The Supplicant: Mexico 1971-2007

This volume gathers work produced over the last ten years by renowned photographer Paolo Gasparini (b. 1934, Italy, lived and worked in Venezuela). The territories explored by him are emblematic: the border between the United States and Mexico, the Zapatista territory (from Morelos to Chiapas), the Sierra Tarahumara, and inexhaustible Mexico City. Atavisms and modernity fuse together in a mosaic that provokes more questions than it answers. Gasparini demonstrates once more that photography can be an act of conscience. In the DVD “LetanÌas del polvo” the words of Juan Villoro serve as both accompaniment and stimulus to Gasparini’s images, exploring the poetic meaning of the journey. With its double register, this book constitutes a singular adventure: a photographer at the height of his powers exploring a convulsive reality, where beauty is no less present that opprobrium. With an uncompromising gaze, the traveler celebrates the vitality of the country and denounces the calamities that besiege it.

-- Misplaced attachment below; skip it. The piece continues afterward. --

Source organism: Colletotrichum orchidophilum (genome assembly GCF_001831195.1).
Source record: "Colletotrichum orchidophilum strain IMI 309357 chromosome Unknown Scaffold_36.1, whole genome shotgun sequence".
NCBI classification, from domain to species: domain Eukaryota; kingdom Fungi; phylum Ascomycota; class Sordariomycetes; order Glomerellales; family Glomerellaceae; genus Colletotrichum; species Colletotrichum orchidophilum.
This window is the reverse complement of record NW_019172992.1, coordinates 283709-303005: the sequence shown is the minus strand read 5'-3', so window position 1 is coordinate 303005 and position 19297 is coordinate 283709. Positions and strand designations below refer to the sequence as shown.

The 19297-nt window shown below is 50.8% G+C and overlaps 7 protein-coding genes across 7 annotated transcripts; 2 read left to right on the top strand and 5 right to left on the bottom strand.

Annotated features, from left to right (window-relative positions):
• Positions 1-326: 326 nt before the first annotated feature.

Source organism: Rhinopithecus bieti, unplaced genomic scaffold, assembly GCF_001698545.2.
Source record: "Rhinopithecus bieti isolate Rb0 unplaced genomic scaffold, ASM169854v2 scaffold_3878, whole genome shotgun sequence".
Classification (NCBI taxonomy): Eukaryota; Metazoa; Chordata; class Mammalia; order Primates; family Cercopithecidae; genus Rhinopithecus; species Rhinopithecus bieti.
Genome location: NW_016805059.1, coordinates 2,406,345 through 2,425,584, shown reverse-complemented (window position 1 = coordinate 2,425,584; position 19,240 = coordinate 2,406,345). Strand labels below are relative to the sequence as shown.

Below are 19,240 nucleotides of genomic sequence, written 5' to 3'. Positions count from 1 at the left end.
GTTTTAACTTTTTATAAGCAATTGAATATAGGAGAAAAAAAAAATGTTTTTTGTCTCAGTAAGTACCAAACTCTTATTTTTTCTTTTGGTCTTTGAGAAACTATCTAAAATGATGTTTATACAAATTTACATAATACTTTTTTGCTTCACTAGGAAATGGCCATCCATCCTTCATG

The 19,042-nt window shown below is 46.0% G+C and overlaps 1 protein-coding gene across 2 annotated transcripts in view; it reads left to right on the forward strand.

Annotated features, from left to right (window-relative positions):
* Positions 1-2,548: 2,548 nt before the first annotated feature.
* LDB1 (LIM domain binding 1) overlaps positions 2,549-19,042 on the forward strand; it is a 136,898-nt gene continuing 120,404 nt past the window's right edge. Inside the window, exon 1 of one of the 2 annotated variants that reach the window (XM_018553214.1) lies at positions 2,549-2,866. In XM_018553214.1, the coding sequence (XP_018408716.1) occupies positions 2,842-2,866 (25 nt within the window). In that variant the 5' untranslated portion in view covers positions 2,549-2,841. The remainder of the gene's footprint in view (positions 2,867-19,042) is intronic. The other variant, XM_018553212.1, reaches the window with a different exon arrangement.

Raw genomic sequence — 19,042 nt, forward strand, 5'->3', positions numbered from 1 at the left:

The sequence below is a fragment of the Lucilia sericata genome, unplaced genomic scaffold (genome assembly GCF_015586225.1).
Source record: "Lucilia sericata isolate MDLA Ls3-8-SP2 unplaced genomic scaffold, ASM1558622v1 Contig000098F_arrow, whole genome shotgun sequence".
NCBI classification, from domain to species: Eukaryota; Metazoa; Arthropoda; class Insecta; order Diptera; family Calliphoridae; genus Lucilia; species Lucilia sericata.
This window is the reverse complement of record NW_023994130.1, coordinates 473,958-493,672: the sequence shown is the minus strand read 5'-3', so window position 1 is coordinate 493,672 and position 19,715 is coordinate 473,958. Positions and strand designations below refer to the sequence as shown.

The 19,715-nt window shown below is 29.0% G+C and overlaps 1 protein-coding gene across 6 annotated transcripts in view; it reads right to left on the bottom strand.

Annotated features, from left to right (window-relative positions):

Text: Villoro Juan. pp. 208; 340 ills; paperback. Publisher: RM Editorial, Mexico D. F., 2010.

ISBN: 9786077515418| 6077515418

ID: 14446

Product Description

This volume gathers work produced over the last ten years by renowned photographer Paolo Gasparini (b. 1934, Italy, lived and worked in Venezuela). The territories explored by him are emblematic: the border between the United States and Mexico, the Zapatista territory (from Morelos to Chiapas), the Sierra Tarahumara, and inexhaustible Mexico City. Atavisms and modernity fuse together in a mosaic that provokes more questions than it answers. Gasparini demonstrates once more that photography can be an act of conscience. In the DVD “LetanÌas del polvo” the words of Juan Villoro serve as both accompaniment and stimulus to Gasparini’s images, exploring the poetic meaning of the journey. With its double register, this book constitutes a singular adventure: a photographer at the height of his powers exploring a convulsive reality, where beauty is no less present that opprobrium. With an uncompromising gaze, the traveler celebrates the vitality of the country and denounces the calamities that besiege it.